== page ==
MSU International Law Revew: March 2016 Newsletter
International Law Review--the second largest journal at Michigan State University College of Law--was established in 1992 as The Journal of International Law & Practice at The Detroit College of Law. Since our inception, ILR has committed to the study and promotion of cutting edge legal issues at home and abroad. Our publications and annual symposia highlight our dedication to bringing the world to MSU Law and taking MSU Law out into the world.
Congratulations to MSU ILR's newly selected Editorial Board!
As ILR enters its 25th year, it is our pleasure to announce the Michigan State International Law Review Editorial Board for the 2016-2017 academic year. We look forward to the incoming E-Board continuing ILR's tradition of excellence.
Editor-in-Chief: Stephen Ragatzki
Executive Editor: Tyler Seling
Managing Editors: Abbie Carver; Courtney McCausland; Savannah Priebe
Notes and Comments Editors: Calla Ketchens; Laura Bassett
Online Managing Editor: Gary Gonzalez
Articles Editors: Bradley Bourne; Andrea Fogelsinger; Andrew Hargrove; Kelly Kane; Hilary McDaniel
Assistant Articles Editor: Kelsey Janssen
Congratulations to MSU ILR members on the completion of your student notes!
ongratulations to all Michigan State University International Law Review members on the completion of your student notes!
Congratulations all members on reaching your goals. The MSU ILR E-Board knows what was involved in getting it accomplished and all the dedication needed during that process. We are so proud of everyone for making every effort to achieve that goal. You have all worked hard, and proved to yourselves and everyone else what you are capable of. Again, congrats!
Recent Legal Forum Publications: March 2016 Edition
By: Evan Bonnstetter.
The Russian pharmaceutical industry is rapidly growing and is poised to continue on this trajectory in the next several years. This growth coincides with concerted action by the Russian government to foster development in Russian-manufactured pharmaceuticals as part of its broader strategy to develop its pharmaceutical industry. However, with growth comes growing pains, and in the coming months and years Russian government and industry will encounter challenges, the solutions to which will shape the contours of the pharmaceutical market in Russia.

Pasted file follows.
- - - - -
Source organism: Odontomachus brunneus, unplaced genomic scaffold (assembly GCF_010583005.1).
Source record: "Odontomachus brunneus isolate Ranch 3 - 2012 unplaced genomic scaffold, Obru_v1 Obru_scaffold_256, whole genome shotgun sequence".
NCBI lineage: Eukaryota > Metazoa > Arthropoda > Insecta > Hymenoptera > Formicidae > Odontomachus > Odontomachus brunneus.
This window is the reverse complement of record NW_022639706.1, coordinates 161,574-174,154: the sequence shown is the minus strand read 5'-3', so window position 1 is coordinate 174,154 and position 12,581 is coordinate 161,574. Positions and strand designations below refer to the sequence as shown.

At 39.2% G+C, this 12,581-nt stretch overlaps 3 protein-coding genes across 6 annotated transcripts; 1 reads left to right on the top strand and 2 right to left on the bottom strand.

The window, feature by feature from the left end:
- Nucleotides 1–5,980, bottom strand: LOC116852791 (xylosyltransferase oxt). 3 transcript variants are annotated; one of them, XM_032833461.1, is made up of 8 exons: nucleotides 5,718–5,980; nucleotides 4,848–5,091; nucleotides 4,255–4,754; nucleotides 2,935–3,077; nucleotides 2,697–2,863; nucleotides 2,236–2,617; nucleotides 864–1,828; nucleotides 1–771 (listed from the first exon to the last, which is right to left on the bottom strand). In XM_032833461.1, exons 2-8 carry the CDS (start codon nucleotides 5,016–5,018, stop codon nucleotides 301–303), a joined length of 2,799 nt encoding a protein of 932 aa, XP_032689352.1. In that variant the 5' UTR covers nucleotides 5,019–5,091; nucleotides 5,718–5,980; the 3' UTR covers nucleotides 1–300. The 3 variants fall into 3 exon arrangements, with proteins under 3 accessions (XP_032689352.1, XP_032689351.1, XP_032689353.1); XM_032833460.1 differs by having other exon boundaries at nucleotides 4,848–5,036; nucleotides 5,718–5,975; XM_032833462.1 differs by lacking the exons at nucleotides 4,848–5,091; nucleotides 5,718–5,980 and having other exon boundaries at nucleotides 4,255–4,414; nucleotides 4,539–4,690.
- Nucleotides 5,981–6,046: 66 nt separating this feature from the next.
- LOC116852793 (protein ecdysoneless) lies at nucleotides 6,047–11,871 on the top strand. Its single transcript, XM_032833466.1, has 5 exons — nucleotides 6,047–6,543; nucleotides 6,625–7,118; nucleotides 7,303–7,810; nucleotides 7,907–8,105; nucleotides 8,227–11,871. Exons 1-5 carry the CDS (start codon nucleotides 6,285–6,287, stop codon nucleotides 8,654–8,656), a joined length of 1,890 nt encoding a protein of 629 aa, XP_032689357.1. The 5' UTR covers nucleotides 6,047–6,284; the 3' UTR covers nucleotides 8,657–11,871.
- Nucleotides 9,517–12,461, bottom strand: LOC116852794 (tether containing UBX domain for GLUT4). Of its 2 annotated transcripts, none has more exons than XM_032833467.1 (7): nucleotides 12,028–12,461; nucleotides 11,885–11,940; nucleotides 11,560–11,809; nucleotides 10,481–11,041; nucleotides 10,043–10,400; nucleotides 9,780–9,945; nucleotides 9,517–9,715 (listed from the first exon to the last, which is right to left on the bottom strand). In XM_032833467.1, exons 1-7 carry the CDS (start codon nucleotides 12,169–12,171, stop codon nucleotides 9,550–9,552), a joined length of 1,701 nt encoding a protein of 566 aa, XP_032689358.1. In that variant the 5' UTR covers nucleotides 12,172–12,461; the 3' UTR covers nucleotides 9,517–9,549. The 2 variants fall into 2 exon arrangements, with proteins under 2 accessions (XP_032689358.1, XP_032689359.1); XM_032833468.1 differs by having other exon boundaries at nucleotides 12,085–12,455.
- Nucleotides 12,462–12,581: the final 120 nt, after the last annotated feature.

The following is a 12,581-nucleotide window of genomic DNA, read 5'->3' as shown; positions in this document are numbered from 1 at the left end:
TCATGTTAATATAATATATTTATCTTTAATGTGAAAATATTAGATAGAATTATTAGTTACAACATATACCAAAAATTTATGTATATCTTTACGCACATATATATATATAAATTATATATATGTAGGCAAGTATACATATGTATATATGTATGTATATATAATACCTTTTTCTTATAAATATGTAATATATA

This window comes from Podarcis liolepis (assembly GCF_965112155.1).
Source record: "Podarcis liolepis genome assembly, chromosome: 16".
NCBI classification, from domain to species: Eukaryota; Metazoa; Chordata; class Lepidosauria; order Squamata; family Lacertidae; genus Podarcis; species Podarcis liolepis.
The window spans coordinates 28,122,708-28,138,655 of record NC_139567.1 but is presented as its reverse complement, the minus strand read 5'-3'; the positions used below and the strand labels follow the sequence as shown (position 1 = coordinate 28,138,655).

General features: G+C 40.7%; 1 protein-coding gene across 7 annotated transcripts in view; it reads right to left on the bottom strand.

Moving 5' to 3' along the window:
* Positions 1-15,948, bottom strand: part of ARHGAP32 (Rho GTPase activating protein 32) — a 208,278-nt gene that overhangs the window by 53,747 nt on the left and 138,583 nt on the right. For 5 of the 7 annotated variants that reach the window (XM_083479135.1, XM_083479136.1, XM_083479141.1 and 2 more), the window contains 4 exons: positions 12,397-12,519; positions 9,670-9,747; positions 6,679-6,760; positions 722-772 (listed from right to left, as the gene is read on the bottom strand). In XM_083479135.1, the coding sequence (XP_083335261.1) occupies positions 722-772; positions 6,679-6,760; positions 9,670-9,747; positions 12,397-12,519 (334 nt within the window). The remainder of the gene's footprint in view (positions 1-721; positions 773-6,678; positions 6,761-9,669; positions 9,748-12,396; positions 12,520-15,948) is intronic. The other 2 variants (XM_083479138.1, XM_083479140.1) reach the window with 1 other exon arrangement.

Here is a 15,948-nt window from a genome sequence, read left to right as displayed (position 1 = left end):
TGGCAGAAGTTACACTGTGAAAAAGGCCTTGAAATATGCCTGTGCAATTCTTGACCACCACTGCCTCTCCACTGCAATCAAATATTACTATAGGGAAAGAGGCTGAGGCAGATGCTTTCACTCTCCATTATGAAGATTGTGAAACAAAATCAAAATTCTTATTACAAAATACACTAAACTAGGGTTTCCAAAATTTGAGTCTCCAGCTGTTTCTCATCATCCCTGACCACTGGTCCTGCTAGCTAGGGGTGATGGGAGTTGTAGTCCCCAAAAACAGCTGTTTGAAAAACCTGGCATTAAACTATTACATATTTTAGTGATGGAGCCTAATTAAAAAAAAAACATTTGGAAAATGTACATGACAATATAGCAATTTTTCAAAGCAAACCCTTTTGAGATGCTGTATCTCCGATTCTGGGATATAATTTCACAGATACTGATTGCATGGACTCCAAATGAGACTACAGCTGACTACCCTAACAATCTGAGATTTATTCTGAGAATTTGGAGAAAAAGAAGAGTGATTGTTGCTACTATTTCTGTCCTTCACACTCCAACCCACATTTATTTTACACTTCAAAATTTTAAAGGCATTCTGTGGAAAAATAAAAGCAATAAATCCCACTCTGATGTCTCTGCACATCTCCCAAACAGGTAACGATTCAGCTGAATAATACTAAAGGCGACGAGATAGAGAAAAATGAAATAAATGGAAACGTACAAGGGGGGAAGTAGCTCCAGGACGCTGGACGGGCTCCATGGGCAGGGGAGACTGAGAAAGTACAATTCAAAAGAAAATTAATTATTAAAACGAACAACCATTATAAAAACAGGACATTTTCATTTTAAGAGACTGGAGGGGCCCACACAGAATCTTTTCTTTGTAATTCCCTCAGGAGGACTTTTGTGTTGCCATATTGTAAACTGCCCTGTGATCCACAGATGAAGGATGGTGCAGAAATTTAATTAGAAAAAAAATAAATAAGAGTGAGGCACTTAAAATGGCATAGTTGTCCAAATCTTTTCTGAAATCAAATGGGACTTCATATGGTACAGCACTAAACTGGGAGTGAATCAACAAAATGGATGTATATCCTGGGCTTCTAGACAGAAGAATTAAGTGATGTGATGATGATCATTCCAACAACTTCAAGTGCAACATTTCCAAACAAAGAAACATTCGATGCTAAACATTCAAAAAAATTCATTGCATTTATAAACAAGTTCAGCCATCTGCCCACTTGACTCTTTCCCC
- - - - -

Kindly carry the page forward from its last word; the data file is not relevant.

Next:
Image credit: http://static.government.ru/media/photos/288x162/41d4dd846ba5ef63192b.jpg
By: Kelly R. McClintock
Bulgaria, an Eastern European country formerly a part of the Soviet Bloc, did not criminalize domestic violence until 2005. The lack of such basic protection for women symbolized the country’s tolerance, indifference, and even promotion of degradation of women. However, grassroots organizations working with regional and international partners in Bulgaria have made significant strides for women’s rights since 2005.
By: Jeffrey Caviston
Cryptocurrency is growing in popularity and acceptance in financial markets. But not all countries share the same interests as investors. Will China’s recent attempts to clamp down on Bitcoin harm the digital currency market, or does China risk missing out on the benefits of this developing technology?
By: Mollie M. McSweeney.
Pollution has quickly become one of Mongolia’s largest issues. The high levels of pollution threaten the health, safety and wellness of the people that reside there. The issue of pollution is so extreme, that it can lead to even death. It is imperative that this issue be resolved in a timely manner because the people of Mongolia’s lives are at risk.
Image credit: “A woman wears a face mask in the part of the city near neighbourhoods known for burning coal for heating in Ulaanbaatar, Mongolia, January 26, 2017.” Eleanor Ross, How Deadly Pollution Became One of Mongolia’s Biggest Problems, Newsweek, (March 2, 2017), http://www.newsweek.com/pollution-mongolia-ulaanbaatar-deadly-kill-children-higher-beijing-562881.
By: Sydney Wright.
U.S.-based religious groups are capitalizing on political dissatisfaction and pushing restrictions on LGBT rights, including a constitutional amendment in Romania banning same-sex marriage.
By: Marlene Zieah.
China shares an interest with the Philippines in the South China Sea. However, it has continuously ignored the South China Sea Code of Conduct, instead following its own agenda. The Philippines should likewise abandon the Code.
By: Alexandra Arkin.
France regulates French presidential campaign spending and contributions far more stringently than the U.S. regulates its presidential campaigns. There are advantages and disadvantages to each system, but the U.S. would benefit by incorporating aspects of the French system.
By: Lauren Kissel.
The northeastern region of Catalonian recently declared independence from Spain, which has caused a whole host of problems for the country. This blog post explores the timeline of this independence crisis and how Spain and Catalonia can work together and use history to find a mutually beneficial solution.
By: Andrew Kemmer.
The Olympics are lucrative business today. The International Olympic Committee is a billion-dollar organization, and it is supposed to facilitate Olympic sports worldwide. Instead, it absolves itself of responsibility by giving away money to international federations to do with as they please. That leaves athletes to languish in poverty while IOC executives and broadcasting companies get rich off of them.
Image credit: https://www.olympic.org/news/ioc-invites-olympic-winter-athletes-to-pyeongchang-2018-with-just-one-year-to-go
By: Kylie Cumback.
Past Olympic Cycles have been ripe with corruption and financial burdens, the IOC has dedicated itself to ensuring that the future of the Games is bright.